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In my text there's a problem which reads as:

Consider $C[0, 1]$ with the norm $\|.\|_\infty$. Let $Y$ be the vector subspace of all differentiable functions on $[0, 1].$ Consider the linear map $D: (Y, \|.\|_\infty)\to(C[0, 1],\|.\|_\infty)$ given by $Df = f'$, the derivative of $f$. Show that $D$ is not continuous.

Is $D$ well-defined for what is the guarantee of the continuity of the derived function on $[0,1]$ of a continuous function on $[0,1]?$

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    $\begingroup$ $Y$ should probably have been defined as the subspace of all continuously differentiable functions on $[0,1]$. $\endgroup$ – Brian M. Scott Aug 19 '13 at 6:23
  • $\begingroup$ @BrianM.Scott: I think once $Y$ is defined for continuously differentiable functions the argument can be made as: Consider $\left(f_n=\dfrac{1}{n}x^n\right)_n\subset Y.$ Then $\|f_n-0\|_\infty=\|f_n\|_\infty=\sup\{|f(x)|:x\in[0,1]\}$$=\sup\left\{{\dfrac{1}{n}}x^n:x\in[0,1]\right\}=\dfrac{1}{n}\to0\implies f_n\to0$ in $Y.$ But $\|Df_n-D0\|_\infty=\|Df_n\|=\|x^{n-1}\|\to 1\ne0.$ $\endgroup$ – Sriti Mallick Aug 19 '13 at 6:59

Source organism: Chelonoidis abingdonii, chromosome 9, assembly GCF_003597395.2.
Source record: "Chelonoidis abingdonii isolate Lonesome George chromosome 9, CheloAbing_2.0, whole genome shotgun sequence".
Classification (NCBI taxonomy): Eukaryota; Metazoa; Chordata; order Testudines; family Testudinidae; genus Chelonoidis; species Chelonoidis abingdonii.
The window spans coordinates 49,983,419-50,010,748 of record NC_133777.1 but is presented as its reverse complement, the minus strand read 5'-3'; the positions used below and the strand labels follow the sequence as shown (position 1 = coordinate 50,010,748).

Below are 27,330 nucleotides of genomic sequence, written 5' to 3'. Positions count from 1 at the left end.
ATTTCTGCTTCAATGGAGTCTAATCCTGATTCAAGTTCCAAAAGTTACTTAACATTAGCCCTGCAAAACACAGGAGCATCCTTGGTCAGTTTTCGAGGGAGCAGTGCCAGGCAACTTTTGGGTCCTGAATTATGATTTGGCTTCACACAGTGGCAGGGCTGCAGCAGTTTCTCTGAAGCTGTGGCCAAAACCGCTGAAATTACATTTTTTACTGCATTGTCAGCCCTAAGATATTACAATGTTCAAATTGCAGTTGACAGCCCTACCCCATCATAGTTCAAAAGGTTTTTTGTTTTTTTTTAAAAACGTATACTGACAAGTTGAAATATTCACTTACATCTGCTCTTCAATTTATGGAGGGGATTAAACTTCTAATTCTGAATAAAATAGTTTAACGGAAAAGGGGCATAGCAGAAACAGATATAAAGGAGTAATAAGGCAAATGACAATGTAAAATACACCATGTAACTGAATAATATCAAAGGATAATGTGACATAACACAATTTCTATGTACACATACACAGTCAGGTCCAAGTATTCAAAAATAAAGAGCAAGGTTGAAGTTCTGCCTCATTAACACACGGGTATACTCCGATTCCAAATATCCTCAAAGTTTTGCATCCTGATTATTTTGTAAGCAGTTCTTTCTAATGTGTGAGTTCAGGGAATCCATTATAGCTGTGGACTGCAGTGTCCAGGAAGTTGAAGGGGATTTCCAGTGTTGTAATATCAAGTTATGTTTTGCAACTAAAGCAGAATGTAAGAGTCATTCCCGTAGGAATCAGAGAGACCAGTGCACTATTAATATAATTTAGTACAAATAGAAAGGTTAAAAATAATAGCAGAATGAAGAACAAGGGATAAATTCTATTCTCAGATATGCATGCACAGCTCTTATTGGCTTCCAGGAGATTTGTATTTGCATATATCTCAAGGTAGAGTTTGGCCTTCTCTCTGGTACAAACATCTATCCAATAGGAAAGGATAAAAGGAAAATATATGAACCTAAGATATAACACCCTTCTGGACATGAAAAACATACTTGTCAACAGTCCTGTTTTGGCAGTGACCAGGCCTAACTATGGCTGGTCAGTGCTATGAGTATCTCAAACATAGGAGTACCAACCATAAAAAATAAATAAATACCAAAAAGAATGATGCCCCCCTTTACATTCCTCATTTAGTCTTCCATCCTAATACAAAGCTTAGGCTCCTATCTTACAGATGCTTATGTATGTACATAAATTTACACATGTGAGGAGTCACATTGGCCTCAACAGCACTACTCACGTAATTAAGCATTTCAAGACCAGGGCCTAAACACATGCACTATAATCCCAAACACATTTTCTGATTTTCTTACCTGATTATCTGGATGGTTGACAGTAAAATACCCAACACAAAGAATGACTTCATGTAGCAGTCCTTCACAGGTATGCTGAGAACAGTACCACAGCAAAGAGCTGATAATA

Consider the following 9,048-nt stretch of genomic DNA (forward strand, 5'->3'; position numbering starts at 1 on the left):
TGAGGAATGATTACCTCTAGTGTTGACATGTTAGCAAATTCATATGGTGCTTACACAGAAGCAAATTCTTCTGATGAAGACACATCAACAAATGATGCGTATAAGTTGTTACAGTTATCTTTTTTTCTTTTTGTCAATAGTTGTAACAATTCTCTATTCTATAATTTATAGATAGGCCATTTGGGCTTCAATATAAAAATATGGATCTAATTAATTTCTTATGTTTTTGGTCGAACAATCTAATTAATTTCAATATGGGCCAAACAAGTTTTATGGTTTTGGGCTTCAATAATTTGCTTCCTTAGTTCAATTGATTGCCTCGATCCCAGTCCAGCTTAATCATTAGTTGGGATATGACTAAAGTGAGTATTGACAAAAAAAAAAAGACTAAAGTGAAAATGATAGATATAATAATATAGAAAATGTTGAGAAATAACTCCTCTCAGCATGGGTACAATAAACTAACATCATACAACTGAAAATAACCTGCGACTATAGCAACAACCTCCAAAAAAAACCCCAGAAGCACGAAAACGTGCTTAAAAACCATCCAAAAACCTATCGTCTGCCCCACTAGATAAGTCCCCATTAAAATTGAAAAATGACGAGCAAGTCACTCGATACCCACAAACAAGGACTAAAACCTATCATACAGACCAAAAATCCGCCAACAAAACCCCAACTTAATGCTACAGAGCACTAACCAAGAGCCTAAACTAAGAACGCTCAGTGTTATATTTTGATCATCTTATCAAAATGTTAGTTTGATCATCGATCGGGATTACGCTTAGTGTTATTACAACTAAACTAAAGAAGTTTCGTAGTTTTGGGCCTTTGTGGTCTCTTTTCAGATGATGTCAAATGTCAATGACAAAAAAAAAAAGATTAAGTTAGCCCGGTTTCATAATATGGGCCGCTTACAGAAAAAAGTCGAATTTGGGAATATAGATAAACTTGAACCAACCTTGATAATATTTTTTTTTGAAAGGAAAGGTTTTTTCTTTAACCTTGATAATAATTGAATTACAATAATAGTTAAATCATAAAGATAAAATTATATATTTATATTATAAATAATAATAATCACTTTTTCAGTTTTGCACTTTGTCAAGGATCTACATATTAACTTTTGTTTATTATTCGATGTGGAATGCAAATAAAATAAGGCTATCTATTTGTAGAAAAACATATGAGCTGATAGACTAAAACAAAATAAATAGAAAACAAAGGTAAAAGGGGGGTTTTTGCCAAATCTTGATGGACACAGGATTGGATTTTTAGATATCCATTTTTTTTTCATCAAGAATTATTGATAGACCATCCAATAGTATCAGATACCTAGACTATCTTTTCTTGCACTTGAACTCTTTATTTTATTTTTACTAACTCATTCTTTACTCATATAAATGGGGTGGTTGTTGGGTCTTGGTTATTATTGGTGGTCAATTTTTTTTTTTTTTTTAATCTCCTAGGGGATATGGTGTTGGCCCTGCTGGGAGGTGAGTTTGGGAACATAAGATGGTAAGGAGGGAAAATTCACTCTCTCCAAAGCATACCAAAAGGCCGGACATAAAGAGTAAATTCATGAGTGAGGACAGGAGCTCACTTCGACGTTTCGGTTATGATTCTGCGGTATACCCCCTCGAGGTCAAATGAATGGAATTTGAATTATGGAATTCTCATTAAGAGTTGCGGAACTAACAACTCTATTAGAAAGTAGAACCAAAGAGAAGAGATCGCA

• $\begingroup$ The idea’s good, but the last sentence needs a little work: $\|Df_n\|=\sup_{x\in[0,1]}|x^{n-1}|=1$. $\endgroup$ – Brian M. Scott Aug 19 '13 at 7:03
  • $\begingroup$ @BrianM.Scott: Thanks so much. I could have edited that unless there was a time frame of 5 minutes. $\endgroup$ – Sriti Mallick Aug 19 '13 at 7:07
  • $\begingroup$ You’re welcome. $\endgroup$ – Brian M. Scott Aug 19 '13 at 7:08
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As Brian M. Scott said, the map $D:Y\to C[0,1]$ is defined provided we take $Y$ to be the space of continuously differentiable functions, usually denoted $C^1[0,1]$.

Concerning the discontinuity of $D$, a standard example is $f_n(x)=n^{-1}\sin nx$. You can check that $\|f_n\|\to 0$ but $\|Df_n\|\not\to 0$.

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